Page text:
Frosty

Naturally Aspirated Ribbon Burner. Photo heavy.

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Forge is ‘melting my face off hot’ I used timgunn’s 90 jet for the Amal injector and it OLs my probe rated at 1300degC (2372degF), ran it at 10-15 psi and it melted the ceramic fibre rated at 1430degC (2606degF). Welded a couple of stainless san mai billets today, chuffed! One pic is of the billet with a drop of ceramic on it and a blob of molten ceramic next to it, after shut-off.

 

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Put a hard refractory inner liner in that thing unless you enjoy relining it every time or two you use it. 

The whole burn your face off IR is why I've taken to aiming the forge openings 90* to the anvil so I'm not being toasted while I work. 

Nice forge, well done.

Frosty The Lucky.

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Update:  My (NARB) IFB ribbon burner block with 1/8" drilled holes failed tonight.  However, it appears to me that the forge exceeded the maximum temperature of the fire brick rather than cracking or crumbling.  I had been forging billets for pattern welded blades for a couple hours at nearly white heat when I heard the change in the burner.  It looks like it slumped inwards towards the plenum.  I'll know more this weekend when I have time to remove it and examine it more closely.

This was just standard soft 2300 degree F insulating fire brick.  I'll probably get some Morgan K26 or higher rated bricks and try again.  Overall I still think the concept has merit.

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Buzz had a meltdown!  :o Your burner block was headed for China but you got her shut down in time. WHEW that was a close one! Could you feel the radiation? Have pics?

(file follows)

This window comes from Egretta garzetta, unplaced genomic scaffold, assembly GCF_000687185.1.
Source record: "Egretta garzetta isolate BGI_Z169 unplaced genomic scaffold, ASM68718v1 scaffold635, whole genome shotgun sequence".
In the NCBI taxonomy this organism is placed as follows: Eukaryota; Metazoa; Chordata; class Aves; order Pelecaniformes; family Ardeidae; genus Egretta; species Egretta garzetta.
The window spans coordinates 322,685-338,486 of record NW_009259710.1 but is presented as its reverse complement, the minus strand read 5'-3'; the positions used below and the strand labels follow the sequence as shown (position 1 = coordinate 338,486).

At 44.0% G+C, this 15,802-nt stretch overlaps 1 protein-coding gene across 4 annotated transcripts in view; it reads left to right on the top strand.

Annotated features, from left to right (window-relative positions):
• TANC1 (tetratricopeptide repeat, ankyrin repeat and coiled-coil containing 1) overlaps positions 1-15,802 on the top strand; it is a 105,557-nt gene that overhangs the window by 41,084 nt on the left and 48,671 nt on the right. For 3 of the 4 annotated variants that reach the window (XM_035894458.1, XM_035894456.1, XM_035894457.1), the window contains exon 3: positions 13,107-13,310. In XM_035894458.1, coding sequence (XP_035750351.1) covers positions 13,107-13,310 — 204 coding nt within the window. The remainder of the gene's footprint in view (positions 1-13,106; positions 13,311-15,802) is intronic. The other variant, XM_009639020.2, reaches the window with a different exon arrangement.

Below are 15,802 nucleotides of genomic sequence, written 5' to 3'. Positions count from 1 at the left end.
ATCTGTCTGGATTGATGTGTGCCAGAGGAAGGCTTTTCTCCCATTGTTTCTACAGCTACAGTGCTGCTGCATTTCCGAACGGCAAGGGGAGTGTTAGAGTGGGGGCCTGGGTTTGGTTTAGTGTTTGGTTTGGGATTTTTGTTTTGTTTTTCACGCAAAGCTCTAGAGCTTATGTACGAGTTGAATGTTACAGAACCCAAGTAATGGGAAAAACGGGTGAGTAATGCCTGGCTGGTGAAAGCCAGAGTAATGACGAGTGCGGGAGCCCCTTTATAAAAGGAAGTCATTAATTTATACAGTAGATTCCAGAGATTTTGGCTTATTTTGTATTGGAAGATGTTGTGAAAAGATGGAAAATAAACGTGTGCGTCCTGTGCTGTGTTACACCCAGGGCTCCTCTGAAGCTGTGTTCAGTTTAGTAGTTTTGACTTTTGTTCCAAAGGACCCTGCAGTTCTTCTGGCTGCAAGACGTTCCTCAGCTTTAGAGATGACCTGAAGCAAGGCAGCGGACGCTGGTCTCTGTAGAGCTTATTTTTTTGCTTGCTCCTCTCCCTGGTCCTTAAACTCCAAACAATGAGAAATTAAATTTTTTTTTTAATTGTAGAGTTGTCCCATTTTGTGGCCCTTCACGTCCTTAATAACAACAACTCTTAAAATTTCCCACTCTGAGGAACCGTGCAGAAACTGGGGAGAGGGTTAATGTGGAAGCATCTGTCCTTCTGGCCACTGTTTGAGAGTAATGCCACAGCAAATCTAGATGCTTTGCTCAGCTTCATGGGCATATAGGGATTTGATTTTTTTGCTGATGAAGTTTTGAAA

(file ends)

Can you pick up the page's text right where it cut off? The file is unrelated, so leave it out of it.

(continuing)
Morgan K-26 is only rated a little hotter than 2,600 f. IIRC they make IFB rated significantly hotter. 2,800 f - 2,900 f  I think?

Frosty The Lucky.

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I don't think it was quite that perilous.  It sounded like the flame started burning inside the plenum, but I did get it shut down after just a few seconds once I heard the change.  I'll try to remember to grab some pics over the weekend.  I have family stuff to deal with tonight.   I have a half dozen other things I really need to do as well, but none of them are as satisfying as heating and beating metal so we'll see whether my sense of responsibility or my desire to play with fire wins the battle.

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We have tried a few more of the K26 bricks as baffle walls and they have all crumbled in short time.  We are now experimenting with other solutions.  

One thing you might try if you are determined to use the bricks, coat the flame face with plistix.  

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I have some Matrikote I may try, but I'm thinking that if the internal forge temperature is higher than the maximum temperature the brick can withstand and maintain structural integrity it probably won't matter much if the outer surface is coated or not.  Worth a try though since it doesn't cost much to do it.

I was actually pleasantly surprised that up to this point I hadn't seen any cracking between the drilled outlet holes or any of the other normally observed failures of the bricks when they are used as forge walls or baffles.

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I have not been paying attention for quite a while, I have done quite a bit of reading to catch up. I have not seen the epiphany that solved the long use, over heating, back fire problem. Is this because it has not happened yet??  And of course the previous entry is a dead give away. My grasp of the obvious remains impeccable. 

 

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If I keep mine cranked over about 12psi it runs as long as I want to. Spent about 5 hrs at a demo yesterday and it only backfired when I shut it off. 

Nothing new though. 

Frosty The Lucky.

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Does the light brick improve the overheat at low pressure thing, I can't call this a problem really. You are using a 3/4" T burner if I recall?

 

 

 

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Yes, the original NARBs, Kastolite burner blocks, driven by 3/4" Ts. I haven't started another forge and I need to, this forge doesn't work like it should.  I'm thinking my next will be 1/8" outlets like Dan's but a really thin block, maybe 3/4" - 1" thick with a zircopax flame face. 

Frosty The Lucky.

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3 hours ago, Howling dog forge said: